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The effects of feeding increasing concentrations of corn oil on energy metabolism and nutrient balance in finishing beef steers

Hales, K. E., Foote, A. P., Brown-Brandl, T. M., Freetly, H. C.
J. Anim. Sci. 2017 v.95 no.2 pp. 939-948
beef cattle, corn, corn oil, dietary fat, digestibility, dry matter intake, energy, energy metabolism, feeding level, finishing, heat production, methane, methane production, nutrient balance, nutritional intervention, statistical models, steers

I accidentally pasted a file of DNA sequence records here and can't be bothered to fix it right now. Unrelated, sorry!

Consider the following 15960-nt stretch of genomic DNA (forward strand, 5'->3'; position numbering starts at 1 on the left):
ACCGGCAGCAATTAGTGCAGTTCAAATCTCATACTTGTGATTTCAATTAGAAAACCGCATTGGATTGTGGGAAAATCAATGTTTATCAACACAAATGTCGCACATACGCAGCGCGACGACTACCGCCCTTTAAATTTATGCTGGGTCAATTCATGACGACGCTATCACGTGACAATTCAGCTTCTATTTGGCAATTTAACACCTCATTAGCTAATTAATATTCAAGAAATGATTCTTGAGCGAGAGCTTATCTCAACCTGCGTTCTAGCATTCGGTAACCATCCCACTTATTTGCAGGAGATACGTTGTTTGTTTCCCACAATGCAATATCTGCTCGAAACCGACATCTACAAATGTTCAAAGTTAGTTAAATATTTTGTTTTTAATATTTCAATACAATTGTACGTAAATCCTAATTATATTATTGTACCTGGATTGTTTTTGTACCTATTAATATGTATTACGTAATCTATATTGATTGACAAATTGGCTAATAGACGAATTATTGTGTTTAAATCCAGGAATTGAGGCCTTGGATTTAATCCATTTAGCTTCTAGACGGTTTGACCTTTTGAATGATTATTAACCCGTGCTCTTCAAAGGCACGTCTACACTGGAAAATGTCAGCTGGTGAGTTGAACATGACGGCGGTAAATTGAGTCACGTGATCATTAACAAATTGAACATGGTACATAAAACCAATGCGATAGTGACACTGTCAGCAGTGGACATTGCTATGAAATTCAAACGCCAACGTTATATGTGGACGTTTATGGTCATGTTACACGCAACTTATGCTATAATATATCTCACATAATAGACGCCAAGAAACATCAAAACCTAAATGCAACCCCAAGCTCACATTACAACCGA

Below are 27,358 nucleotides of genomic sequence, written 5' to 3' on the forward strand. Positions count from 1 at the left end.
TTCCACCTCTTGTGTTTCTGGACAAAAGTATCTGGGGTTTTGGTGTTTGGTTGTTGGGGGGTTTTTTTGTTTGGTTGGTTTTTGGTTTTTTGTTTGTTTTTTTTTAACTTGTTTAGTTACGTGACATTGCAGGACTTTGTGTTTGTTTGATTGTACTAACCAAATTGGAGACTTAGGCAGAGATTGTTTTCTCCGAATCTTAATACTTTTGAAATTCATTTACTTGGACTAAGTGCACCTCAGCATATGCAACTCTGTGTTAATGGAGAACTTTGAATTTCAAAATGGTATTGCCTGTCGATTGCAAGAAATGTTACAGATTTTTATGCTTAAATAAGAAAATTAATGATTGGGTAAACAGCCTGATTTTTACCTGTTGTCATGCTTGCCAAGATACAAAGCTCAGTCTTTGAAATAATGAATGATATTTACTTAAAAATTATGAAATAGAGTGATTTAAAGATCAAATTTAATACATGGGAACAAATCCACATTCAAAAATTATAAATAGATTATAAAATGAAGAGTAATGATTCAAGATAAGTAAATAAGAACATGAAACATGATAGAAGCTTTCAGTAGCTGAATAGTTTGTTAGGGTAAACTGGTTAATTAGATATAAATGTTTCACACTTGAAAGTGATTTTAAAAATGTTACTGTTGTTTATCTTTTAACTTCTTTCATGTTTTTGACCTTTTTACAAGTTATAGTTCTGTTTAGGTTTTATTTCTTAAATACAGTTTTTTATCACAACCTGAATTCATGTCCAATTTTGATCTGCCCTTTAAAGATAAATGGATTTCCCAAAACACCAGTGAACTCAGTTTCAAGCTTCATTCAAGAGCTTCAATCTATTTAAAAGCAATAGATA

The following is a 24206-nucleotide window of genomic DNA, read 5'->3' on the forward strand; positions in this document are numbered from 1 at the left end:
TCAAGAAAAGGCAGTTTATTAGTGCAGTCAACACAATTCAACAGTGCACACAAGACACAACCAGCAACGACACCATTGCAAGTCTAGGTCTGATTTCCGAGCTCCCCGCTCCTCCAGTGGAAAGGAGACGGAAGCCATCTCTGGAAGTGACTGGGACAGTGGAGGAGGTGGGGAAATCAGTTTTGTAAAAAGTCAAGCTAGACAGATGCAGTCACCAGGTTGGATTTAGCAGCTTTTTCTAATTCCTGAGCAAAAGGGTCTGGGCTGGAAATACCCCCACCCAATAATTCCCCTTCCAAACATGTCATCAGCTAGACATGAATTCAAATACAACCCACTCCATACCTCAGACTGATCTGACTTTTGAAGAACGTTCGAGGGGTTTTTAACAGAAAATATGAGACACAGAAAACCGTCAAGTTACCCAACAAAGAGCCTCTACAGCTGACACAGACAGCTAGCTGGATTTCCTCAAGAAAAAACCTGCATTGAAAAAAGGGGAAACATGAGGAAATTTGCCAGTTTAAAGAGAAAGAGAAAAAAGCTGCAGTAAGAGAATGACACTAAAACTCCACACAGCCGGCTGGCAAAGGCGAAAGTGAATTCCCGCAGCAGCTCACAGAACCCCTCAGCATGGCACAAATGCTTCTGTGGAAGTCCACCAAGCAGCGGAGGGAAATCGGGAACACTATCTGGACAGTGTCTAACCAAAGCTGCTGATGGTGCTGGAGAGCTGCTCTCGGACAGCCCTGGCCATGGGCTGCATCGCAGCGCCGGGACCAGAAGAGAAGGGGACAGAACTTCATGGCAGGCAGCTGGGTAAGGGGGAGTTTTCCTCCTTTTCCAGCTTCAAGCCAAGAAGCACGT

The use of added fat source is common in high-concentrate finishing diets. The objective of our experiment was to determine if feeding increasing concentrations of added dietary corn oil would decrease enteric methane production, increase the ME:DE ratio, and improve recovered energy (RE) in finishing beef steers. Four treatments were used in a replicated 4 × 4 Latin square (n = 8; initial BW = 397 kg ± 3.8). Data were analyzed using a Mixed model with the fixed effects of period and dietary treatment and random effects of square and steer within square. Treatments consisted of: (1) 0% added corn oil (Fat-0); (2) 2% added corn oil (Fat-2); (3) 4% added corn oil (Fat-4); (4) 6% added corn oil (Fat-6). Dry matter intake or GE intake did not differ across diets (P > 0.39). As a proportion of GE intake, fecal energy loss, DE, and urinary energy loss did not differ by treatment (P > 0.27). Additionally, methane energy respired decreased linearly as corn oil increased in the diet (P < 0.01). No differences were detected in ME loss as a proportion of GE intake (P > 0.98); however, the ME:DE ratio increased linearly as corn oil increased in the diet (P < 0.01). No differences in RE or heat production as a proportion of GE intake were noted (P > 0.59). Dry matter digestibility did not differ across diets (P > 0.36). Digestibility of NDF as a proportion of intake responded quadratically increasing from 0% corn to 4% corn oil and decreasing thereafter (P = 0.02). Furthermore, ether extract digestibility as a proportion of intake increased quadratically, increasing from 0 to 4% corn oil inclusion before reaching a plateau (P < 0.01). No differences were detected in OM digestibility across treatments (P > 0.35). From these data, we interpret that adding dietary fat decreases enteric methane production and increases the ME:DE ratio, in addition to increasing the amount of energy retained as fat and carbohydrate.